12th Scripps National Spelling Bee

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12th National Spelling Bee
{
Date May 26, 1936
Location National Museum in Washington, D.C.
Winner Jean Trowbridge
Age 13
Residence Stuart, Iowa
Sponsor The Des Moines Register and Tribune
Sponsor location Des Moines, Iowa
Winning word eczema
No. of contestants 17
Pronouncer H.E. Warner and Harold F. Harding[1]
Preceded by 11th Scripps National Spelling Bee
Followed by 13th Scripps National Spelling Bee

The 12th National Spelling Bee was held in Washington, D.C. on May 26, 1936, at the National Museum. Scripps-Howard did not sponsor the Bee until 1941.

The winner was Jean Trowbridge, age 13, of Stuart, Iowa,[2] with the word eczema. Thirteen-year-old Bruce Ackerman, of Tazewell County, Illinois, who took 3rd the prior year, came in second. Catherine Davis, 13, of Indiana took third, falling on "shrieking."[3][4]

In the final rounds, Trowbridge was first disqualified for "numskull," which Ackerman then spelt as "numbskull" followed by "gnome" for the apparent win. The judges then realized that "numskull" was an acceptable spelling, and the contest continued. Ackerman misspelled "predilection" a few words later, which Trowbridge spelled correctly followed by "eczema" for the win.[4]

The final hour of the competition was broadcast on radio on the Columbia broadcasting system.[5]

As of 2014, winner Jean Trowbridge (married name Tyler) was living in Grand Junction, Colorado.[6]

First Black finalists[edit]

MacNolia Cox, a 13-year-old girl from Akron,[7] and Elizabeth Kenny, a 15 year old from Plainfield, New Jersey, were the first African-American children to compete as finalists in the National Spelling Bee—and Cox made it to the final five.

Due to segregation, Cox had to move into a black-only train car when she crossed into Maryland, and was unable to stay at the Willard Hotel with the other spellers. Cox and her mother were also placed at a separate table at the contestants banquet.[8] Cox was eliminated on the word "nemesis," and her schoolteacher and newspaper sponsor representative both protested the word as being a proper noun (Nemesis being a Greek goddess of retribution). However, the protest was denied as the word can also be used as a common noun.[9] Some have since suggested that Cox was intentionally given an unapproved word (a capitalized word); any claims of racial bias were denied at the time, but are not surprising considering the segregated treatment that she received.[10][11]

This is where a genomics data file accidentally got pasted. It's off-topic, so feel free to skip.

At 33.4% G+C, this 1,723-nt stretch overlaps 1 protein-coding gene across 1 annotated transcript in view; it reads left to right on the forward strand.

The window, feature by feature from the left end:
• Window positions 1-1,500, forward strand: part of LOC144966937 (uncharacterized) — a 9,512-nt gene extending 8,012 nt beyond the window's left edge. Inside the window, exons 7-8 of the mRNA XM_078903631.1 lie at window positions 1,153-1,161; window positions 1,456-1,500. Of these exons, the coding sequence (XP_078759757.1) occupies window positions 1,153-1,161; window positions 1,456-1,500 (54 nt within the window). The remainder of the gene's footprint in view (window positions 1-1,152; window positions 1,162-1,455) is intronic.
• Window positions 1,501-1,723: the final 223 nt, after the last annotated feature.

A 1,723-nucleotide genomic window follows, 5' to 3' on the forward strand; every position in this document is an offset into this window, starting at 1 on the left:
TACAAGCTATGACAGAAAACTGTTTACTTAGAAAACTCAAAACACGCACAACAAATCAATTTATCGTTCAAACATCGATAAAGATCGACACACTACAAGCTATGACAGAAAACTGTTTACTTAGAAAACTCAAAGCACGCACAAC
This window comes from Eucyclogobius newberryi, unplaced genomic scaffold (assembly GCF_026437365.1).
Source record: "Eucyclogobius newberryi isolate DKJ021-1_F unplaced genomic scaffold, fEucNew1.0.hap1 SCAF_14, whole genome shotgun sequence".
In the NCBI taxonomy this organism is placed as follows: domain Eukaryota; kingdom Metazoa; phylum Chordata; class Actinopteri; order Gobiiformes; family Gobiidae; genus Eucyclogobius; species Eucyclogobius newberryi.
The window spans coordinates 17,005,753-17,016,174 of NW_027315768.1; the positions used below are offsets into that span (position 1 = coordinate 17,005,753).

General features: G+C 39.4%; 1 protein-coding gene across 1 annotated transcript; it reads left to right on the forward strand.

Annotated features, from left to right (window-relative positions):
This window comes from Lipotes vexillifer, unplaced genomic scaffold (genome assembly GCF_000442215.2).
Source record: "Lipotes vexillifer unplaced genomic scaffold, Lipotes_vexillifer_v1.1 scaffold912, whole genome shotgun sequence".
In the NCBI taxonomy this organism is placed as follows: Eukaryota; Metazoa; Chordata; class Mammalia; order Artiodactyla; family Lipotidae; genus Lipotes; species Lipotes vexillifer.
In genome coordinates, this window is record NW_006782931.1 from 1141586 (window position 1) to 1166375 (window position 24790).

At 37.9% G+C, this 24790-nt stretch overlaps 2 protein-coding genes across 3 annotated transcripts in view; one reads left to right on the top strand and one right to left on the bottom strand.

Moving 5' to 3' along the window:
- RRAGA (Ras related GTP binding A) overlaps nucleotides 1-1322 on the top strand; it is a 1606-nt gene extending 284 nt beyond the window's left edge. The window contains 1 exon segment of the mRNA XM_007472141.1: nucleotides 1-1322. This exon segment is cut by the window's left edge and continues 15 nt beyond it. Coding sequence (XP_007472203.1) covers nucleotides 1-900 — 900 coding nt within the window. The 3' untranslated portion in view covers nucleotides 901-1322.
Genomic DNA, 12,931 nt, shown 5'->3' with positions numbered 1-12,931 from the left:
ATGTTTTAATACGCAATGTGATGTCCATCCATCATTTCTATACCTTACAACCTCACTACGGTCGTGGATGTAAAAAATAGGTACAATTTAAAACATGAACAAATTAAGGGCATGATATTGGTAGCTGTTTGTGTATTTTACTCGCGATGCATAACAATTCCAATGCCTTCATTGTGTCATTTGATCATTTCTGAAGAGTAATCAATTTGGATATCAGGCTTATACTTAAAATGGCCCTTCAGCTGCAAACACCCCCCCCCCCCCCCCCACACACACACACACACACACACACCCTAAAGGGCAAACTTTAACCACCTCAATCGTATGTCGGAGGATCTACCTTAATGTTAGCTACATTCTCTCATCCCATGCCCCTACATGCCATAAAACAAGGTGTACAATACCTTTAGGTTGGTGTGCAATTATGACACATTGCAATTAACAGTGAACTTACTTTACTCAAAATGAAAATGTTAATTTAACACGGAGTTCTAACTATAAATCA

In 2004, poet A. Van Jordan published the book of poems "M-A-C-N-O-L-I-A" based on Cox's life experiences.[12][11][13]

References[edit]

  1. ^ (19 May 1936). Article, Courier-Journal ("Alternating as pronouncers will be Dr. H.E. Warner and Prof. H.F. Harding.")
  2. ^ Journal of the Iowa Senate 1937, p. 798 (confirms Trowbridge is from Stuart, Iowa)
  3. ^ (30 May 1936). Best Speller Stumbles over Word Nemesis, The Afro American
  4. ^ a b (27 May 1936). Dictionaries Help Crown Iowa Girl Spelling Champ, Daily Illini
  5. ^ (23 May 1936). Portland Boy Entrant in Nat'l Spelling Bee, Lewistown Daily Sun
  6. ^ (9 January 2014). Betty Trowbridge = Obituary, Grand Junction Daily Sentinel
  7. ^ Halpin, Mary Rita (18 May 1936). Ohio and Tennessee Select Girls for Spelling Contest, Nassau Daily Review
  8. ^ Chesley, Mabel Norris (1 November 1975). Spelling Bee A Big Event, Daytona Beach Morning Journal (memories of Akron reporter of 1935 contest)
  9. ^ (30 May 1936). Best Speller Stumbles over Word Nemesis, The Afro-American
  10. ^ Hildebrand, Lee (5 December 2006). When one path narrowed, she took another to life as blues pianist, San Francisco Chronicle
  11. ^ a b Hirsch, Edward (13 June 2004). A. Van Jordan combines the ... , The Washington Post
  12. ^ Romain, Michael (20 May 2015). The tragedy of MacNolia Cox, OakPark.com
  13. ^ Olson, Sean. Poetic Justice, UNCG Research (Spring 2006)